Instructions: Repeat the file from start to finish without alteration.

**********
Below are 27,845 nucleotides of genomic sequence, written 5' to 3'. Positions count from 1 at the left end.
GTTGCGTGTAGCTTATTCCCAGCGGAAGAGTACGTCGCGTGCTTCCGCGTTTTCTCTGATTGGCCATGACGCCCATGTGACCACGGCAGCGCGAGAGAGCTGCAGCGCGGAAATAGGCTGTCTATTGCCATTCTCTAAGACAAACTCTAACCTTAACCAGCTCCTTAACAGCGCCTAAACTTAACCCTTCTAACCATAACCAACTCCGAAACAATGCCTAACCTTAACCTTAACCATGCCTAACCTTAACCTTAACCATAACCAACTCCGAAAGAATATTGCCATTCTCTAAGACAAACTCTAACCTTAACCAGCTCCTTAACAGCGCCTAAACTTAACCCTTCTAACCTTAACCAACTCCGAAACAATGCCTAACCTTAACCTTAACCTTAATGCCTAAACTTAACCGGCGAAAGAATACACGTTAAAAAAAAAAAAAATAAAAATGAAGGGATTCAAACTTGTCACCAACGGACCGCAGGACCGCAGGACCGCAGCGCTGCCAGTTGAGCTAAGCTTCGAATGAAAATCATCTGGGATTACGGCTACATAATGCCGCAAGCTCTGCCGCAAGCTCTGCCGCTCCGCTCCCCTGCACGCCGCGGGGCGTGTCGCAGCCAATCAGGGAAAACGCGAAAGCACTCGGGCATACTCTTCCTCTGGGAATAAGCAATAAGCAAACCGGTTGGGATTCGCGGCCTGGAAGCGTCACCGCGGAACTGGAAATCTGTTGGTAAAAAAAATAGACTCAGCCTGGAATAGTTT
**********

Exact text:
Below are 27,845 nucleotides of genomic sequence, written 5' to 3'. Positions count from 1 at the left end.
GTTGCGTGTAGCTTATTCCCAGCGGAAGAGTACGTCGCGTGCTTCCGCGTTTTCTCTGATTGGCCATGACGCCCATGTGACCACGGCAGCGCGAGAGAGCTGCAGCGCGGAAATAGGCTGTCTATTGCCATTCTCTAAGACAAACTCTAACCTTAACCAGCTCCTTAACAGCGCCTAAACTTAACCCTTCTAACCATAACCAACTCCGAAACAATGCCTAACCTTAACCTTAACCATGCCTAACCTTAACCTTAACCATAACCAACTCCGAAAGAATATTGCCATTCTCTAAGACAAACTCTAACCTTAACCAGCTCCTTAACAGCGCCTAAACTTAACCCTTCTAACCTTAACCAACTCCGAAACAATGCCTAACCTTAACCTTAACCTTAATGCCTAAACTTAACCGGCGAAAGAATACACGTTAAAAAAAAAAAAAATAAAAATGAAGGGATTCAAACTTGTCACCAACGGACCGCAGGACCGCAGGACCGCAGCGCTGCCAGTTGAGCTAAGCTTCGAATGAAAATCATCTGGGATTACGGCTACATAATGCCGCAAGCTCTGCCGCAAGCTCTGCCGCTCCGCTCCCCTGCACGCCGCGGGGCGTGTCGCAGCCAATCAGGGAAAACGCGAAAGCACTCGGGCATACTCTTCCTCTGGGAATAAGCAATAAGCAAACCGGTTGGGATTCGCGGCCTGGAAGCGTCACCGCGGAACTGGAAATCTGTTGGTAAAAAAAATAGACTCAGCCTGGAATAGTTT